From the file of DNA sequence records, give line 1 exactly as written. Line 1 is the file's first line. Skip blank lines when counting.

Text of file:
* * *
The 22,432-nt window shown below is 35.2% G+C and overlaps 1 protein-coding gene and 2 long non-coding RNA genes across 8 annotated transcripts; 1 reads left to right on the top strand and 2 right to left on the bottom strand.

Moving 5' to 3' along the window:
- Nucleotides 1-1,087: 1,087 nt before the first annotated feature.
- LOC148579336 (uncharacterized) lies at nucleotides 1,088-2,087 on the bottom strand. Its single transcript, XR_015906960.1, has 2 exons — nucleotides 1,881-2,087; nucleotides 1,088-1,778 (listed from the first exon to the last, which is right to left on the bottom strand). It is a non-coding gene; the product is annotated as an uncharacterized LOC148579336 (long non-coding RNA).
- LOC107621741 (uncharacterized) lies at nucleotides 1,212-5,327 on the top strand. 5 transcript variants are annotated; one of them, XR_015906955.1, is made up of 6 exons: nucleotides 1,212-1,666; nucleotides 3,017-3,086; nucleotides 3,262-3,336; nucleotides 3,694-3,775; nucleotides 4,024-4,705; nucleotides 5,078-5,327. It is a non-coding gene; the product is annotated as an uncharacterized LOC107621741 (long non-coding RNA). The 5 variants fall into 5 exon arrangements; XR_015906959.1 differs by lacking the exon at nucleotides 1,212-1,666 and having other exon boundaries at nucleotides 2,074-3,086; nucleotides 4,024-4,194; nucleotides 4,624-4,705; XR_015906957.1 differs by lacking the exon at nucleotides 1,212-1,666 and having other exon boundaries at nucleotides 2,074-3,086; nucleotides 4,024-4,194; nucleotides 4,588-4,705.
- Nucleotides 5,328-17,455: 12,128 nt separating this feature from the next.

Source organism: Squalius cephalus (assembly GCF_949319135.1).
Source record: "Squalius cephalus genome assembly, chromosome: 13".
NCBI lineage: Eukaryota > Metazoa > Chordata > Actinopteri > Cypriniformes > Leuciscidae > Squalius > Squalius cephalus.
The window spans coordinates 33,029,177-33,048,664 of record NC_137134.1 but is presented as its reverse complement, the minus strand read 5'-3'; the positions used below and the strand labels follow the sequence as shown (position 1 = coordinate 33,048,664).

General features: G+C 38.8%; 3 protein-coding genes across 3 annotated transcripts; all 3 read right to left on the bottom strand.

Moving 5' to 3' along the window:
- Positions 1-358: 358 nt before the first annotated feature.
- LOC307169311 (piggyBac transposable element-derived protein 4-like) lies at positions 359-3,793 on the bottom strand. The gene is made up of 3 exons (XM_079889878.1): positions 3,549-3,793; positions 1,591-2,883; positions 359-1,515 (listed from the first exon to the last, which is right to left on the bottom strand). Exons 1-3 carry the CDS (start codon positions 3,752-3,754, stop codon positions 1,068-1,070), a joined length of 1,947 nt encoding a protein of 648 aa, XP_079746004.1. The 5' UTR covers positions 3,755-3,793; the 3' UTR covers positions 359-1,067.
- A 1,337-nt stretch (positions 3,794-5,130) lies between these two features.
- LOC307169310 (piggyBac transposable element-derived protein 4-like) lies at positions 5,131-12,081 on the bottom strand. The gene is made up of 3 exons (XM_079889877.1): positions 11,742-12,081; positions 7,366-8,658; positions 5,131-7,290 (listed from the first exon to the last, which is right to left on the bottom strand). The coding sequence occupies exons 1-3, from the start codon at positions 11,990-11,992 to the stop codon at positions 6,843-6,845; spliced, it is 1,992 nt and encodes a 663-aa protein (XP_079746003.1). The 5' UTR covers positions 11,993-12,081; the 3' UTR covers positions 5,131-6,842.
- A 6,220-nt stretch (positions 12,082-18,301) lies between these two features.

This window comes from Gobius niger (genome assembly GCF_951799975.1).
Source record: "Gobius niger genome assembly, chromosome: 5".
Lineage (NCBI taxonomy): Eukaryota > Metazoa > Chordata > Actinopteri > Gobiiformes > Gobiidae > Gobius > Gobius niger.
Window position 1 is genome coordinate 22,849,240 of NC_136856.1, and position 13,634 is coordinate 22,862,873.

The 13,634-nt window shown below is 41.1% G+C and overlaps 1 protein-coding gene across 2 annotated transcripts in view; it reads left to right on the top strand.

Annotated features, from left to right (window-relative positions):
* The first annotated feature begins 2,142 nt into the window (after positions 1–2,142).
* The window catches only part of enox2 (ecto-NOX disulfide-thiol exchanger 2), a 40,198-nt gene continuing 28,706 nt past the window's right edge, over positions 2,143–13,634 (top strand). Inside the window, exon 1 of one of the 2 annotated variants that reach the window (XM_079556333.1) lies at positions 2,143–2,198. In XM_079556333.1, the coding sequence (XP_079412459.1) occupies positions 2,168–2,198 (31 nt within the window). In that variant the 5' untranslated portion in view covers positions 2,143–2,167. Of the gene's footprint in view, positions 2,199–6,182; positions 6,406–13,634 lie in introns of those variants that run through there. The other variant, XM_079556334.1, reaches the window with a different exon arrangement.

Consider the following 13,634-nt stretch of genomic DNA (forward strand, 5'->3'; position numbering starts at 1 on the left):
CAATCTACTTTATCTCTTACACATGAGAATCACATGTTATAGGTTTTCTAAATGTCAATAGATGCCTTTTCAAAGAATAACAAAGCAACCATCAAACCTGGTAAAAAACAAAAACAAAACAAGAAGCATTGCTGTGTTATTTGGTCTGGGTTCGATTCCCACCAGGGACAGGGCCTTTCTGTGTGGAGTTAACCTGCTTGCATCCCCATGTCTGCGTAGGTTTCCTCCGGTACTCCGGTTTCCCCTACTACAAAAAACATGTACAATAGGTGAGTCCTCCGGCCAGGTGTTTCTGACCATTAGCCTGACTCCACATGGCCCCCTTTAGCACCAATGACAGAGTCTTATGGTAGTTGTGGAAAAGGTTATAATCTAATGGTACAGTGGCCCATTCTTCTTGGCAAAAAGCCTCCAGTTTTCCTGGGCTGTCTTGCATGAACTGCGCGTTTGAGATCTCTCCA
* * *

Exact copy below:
The 22,432-nt window shown below is 35.2% G+C and overlaps 1 protein-coding gene and 2 long non-coding RNA genes across 8 annotated transcripts; 1 reads left to right on the top strand and 2 right to left on the bottom strand.